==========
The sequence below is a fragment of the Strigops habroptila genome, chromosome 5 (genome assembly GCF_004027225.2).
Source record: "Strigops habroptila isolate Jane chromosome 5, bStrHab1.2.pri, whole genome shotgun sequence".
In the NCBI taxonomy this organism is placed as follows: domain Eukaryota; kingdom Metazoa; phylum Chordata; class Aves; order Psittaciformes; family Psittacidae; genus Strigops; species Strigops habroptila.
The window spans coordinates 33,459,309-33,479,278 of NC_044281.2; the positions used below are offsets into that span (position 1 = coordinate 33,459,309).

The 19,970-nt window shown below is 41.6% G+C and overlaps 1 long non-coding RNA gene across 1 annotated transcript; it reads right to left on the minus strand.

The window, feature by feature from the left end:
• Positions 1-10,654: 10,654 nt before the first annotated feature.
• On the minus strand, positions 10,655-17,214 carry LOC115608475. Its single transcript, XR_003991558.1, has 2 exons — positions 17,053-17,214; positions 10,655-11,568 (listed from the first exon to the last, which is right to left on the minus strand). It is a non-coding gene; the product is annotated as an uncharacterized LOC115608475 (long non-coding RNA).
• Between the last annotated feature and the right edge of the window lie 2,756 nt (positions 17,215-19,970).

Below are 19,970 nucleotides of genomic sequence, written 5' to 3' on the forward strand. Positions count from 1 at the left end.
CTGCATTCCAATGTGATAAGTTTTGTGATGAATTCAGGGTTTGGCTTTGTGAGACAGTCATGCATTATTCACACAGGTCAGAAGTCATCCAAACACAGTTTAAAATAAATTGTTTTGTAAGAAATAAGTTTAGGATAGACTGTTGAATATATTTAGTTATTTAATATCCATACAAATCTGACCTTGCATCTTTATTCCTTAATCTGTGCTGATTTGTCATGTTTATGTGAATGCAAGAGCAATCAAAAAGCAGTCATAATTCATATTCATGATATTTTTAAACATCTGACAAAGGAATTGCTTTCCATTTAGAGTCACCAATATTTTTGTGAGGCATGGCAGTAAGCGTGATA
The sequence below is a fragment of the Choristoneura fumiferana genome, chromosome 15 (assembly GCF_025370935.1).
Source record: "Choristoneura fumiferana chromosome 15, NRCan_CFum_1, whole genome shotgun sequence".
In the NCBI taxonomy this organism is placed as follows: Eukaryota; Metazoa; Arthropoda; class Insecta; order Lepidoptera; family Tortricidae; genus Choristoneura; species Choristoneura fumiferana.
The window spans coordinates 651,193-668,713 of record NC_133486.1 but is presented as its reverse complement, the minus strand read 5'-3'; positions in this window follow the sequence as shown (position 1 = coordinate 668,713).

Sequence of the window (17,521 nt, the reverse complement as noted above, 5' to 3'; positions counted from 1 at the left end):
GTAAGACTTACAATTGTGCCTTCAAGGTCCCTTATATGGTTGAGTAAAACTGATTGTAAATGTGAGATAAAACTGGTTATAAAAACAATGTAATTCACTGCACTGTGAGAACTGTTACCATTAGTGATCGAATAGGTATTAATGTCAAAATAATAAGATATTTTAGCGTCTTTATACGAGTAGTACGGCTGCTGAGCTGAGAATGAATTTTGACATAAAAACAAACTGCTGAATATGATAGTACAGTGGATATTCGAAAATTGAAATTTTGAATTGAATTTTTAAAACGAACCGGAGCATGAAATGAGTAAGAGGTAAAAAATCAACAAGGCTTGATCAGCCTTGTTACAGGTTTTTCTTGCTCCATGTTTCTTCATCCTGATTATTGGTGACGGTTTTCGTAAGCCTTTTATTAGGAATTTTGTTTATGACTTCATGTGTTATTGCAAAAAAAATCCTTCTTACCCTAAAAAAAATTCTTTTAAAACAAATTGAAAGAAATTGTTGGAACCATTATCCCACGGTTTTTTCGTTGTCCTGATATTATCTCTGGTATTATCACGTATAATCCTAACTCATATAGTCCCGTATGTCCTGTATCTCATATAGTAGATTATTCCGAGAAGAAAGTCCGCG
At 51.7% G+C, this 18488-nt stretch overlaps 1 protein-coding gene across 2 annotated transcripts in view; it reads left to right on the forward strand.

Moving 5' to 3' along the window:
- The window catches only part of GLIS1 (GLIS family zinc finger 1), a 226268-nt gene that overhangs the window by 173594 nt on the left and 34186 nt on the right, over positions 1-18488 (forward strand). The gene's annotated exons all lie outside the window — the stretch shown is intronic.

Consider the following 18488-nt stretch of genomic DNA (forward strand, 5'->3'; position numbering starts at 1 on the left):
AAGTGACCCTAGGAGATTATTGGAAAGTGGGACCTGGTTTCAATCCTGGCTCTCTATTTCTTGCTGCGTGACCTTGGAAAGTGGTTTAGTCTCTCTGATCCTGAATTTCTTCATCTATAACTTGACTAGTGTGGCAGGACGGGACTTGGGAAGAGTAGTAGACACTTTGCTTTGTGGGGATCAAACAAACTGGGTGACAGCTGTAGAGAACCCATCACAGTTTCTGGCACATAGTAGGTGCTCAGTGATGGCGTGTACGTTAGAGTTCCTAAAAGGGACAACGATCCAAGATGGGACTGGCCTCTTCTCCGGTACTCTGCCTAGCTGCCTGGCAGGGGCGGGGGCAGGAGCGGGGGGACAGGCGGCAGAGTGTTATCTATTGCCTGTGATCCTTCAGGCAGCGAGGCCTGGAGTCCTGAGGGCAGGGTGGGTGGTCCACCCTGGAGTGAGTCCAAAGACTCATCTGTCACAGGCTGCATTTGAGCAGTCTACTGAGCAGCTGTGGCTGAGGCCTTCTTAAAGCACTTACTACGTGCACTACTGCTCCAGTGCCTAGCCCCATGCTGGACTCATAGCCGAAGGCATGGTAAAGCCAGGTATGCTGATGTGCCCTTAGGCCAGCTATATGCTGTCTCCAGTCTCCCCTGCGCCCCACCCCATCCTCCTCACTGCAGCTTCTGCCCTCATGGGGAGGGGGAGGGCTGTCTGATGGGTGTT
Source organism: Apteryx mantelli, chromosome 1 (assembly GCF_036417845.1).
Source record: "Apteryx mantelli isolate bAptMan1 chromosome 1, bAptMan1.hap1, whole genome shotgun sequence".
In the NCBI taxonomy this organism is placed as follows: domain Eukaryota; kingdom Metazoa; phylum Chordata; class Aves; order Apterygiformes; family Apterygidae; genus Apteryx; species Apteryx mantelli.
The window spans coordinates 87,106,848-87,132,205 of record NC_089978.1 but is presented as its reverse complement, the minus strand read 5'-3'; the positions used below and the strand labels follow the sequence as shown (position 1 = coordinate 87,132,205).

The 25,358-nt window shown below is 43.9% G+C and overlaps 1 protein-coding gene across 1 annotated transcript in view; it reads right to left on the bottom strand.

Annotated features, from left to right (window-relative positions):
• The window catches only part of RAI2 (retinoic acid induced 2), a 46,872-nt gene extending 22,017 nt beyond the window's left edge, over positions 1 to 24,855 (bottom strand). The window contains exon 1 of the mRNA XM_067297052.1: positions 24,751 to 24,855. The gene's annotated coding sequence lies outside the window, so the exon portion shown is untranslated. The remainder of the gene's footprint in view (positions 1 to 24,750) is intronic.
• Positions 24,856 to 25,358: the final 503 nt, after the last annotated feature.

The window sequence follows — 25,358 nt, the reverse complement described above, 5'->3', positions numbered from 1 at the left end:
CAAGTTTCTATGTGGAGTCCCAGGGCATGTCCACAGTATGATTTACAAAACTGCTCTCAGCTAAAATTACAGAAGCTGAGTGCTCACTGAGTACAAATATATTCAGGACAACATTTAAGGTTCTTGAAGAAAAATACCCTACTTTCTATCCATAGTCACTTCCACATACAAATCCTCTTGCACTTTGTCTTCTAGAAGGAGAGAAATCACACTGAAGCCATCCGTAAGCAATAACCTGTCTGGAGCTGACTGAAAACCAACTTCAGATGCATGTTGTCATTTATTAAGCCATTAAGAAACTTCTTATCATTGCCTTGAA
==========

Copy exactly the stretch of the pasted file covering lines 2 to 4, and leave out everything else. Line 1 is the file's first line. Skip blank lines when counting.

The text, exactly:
Source record: "Strigops habroptila isolate Jane chromosome 5, bStrHab1.2.pri, whole genome shotgun sequence".
In the NCBI taxonomy this organism is placed as follows: domain Eukaryota; kingdom Metazoa; phylum Chordata; class Aves; order Psittaciformes; family Psittacidae; genus Strigops; species Strigops habroptila.
The window spans coordinates 33,459,309-33,479,278 of NC_044281.2; the positions used below are offsets into that span (position 1 = coordinate 33,459,309).